As Mark Wallace pointed out on this site last week, Conservative Party members will soon receive their ballot papers for the leadership election. CCHQ says that these should be received between July 6th and 8th. This means that many of them will on their way back to the returning officer – the Electoral Reform Society is overseeing the vote again – a fortnight from today (July 9). But the poll won’t close until almost a fortnight after that: July 22.
So, as our Exective Editor went on to argue, these arrangements are good for the front runner, and put the later hustings on a strange footing. The South East one takes place on July 11; there is one in Gloucestershire on July 12, one in East Anglia and seperately in Eastern region on July 13 and a final hustings in London on July 17. A significant proportion of the capital’s activists will have voted by then.
This timetable, as Mark said, “raises the incentive for the second-placed finalist to hit early and hit hard”. And Jeremy Hunt knows it. You may think that he is doing himself and the contest no favours by suggesting that Boris Johnson is a coward. None the less, put yourself in his place for a moment. The gambit may well be counter-productive. But Hunt has literally nothing to lose – because all the evidence suggests that he is going to lose anyway. Our last Next Tory Leader survey had him, immediately before the penultimate round of voting at the Parliamentary stage, on 11 per cent to Johnson’s 62 per cent.
And so it comes about that Hunt, like some Premier League footballer, is “here, he’s there, he’s every f******g where”. It’s Friday, and he’s in Worcester, off for his early morning run before helping out at a bakery, visiting a chocolate factory, getting a free haircut and dashing in to Titan Steel Wheels. It’s Saturday, and he’s in Birmingham, cooking his first Balti before speaking at his first hustings. It’s Sunday, and there is no rest for the wicked, or at least for Hunt, because he’s flying off to Scotland.
Later that day, he beams down in Peterhead, meets activists, visits his great-aunt. No, sorry. He’s actually in Aberdeen, boarding a boat, eating fish. It’s hard to keep up, you see. Did he drop in on the Goves? Oh, and the great-aunt’s still there. She must be one of those great-aunts that gets around. Sorry again: that fish supper is in Peterhead, after all. That’s after tea and lemon drizzle cake in Aberdeen. Well, it takes all sorts. What’s this? It’s Monday, and Hunt’s in Bristol, chatting with dock workers and apprenticeships. Is he channelling Rory Stewart? Now he’s changed into George Osborne’s hard hat and high-vis jacket. Stop, stop – please stop.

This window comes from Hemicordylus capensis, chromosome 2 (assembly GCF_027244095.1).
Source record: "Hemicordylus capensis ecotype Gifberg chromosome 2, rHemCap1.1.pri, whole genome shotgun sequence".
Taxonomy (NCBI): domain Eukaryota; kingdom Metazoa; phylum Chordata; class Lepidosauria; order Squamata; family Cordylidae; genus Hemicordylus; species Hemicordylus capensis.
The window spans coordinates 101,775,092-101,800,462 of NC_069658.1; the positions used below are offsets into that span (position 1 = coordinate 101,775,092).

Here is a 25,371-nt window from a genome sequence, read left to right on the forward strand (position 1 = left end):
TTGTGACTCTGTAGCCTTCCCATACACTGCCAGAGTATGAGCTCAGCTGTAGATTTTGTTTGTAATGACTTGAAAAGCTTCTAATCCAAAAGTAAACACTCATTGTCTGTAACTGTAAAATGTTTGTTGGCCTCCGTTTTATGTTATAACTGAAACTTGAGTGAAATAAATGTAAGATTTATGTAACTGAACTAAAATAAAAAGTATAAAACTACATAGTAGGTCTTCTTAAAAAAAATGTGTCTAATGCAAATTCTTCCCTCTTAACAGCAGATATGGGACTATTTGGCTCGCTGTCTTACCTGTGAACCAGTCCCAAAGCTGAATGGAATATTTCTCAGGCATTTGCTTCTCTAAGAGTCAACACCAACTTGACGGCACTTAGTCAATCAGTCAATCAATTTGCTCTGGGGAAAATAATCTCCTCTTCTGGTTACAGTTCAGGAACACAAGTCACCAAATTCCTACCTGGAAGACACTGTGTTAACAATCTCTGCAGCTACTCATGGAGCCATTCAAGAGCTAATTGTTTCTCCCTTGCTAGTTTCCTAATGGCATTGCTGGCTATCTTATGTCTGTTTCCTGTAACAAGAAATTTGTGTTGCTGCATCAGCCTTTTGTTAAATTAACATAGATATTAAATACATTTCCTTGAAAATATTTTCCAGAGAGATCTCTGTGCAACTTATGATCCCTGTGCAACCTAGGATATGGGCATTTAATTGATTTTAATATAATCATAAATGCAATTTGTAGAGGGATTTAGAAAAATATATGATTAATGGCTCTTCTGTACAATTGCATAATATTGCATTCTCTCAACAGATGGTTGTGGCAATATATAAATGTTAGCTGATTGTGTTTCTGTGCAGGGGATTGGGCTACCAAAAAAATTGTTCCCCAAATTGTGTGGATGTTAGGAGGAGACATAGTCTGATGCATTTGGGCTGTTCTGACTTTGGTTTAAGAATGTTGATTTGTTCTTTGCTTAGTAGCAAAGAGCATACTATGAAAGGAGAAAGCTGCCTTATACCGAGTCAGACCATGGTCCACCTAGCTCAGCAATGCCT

He won’t. It’s today, and he’s reworking his policy of spending more on defence, as described in his recent ConservativeHome interview. And all the while he’s writing letters, recording videos, sending tweets – issuing challenges, duck and weaving, kicking sand in Johnson’s face. Come on over here, Boris, if you’re hard enough! On the one hand, his opponent isn’t exactly hiding away, because he must undertake all these hustings, has now been interviewed on the BBC – and there will be more.
On the other, Hunt is certainly on to something about TV debates. The ITV one is on July 9. The Sun debate is on July 15. The latter will certainly take place after many members have voted. An earlier Sky debate has been pulled. There is a sense of Johnson running down the clock. At any rate, Hunt’s chances of breaking through don’t rest on policy: the defence spending commitment, the proposed corporation tax cut, the education focus on young people who don’t go the University, lowering of the interest rate on tuition fees. Rather, they rest on Party members weighing up Johnson’s character – and changing their minds.
But there is no sign that the latest rumpus has made any serious impact on the latter’s standing. Many activists understand why neighbours in such circumstances would make a tape recording. But almost none of them have any sympathy with those neighbours running off with it to the Guardian. Above all, there is no complaint from Carrie Symonds.
We suspect that most Party members prize the delivery of Brexit and a Conservative election victory – and see Johnson as better placed to deliver both. On the evidence of polling to date, we agree. No wonder the Guardian and the Left want to take him down.
None the less, Hunt is fighting a feisty campaign – and performed at least as well as Johnson in Birmingham, if not better. His critics can’t have it both ways. They can’t claim first that he’s a pushover and then complain when he swings some punches. True, his Brexit policy swerves the big decision: that Britain under his premiership would definitely leave the EU on October 31. Then again, his opponent’s has not been without its ambiguities, either.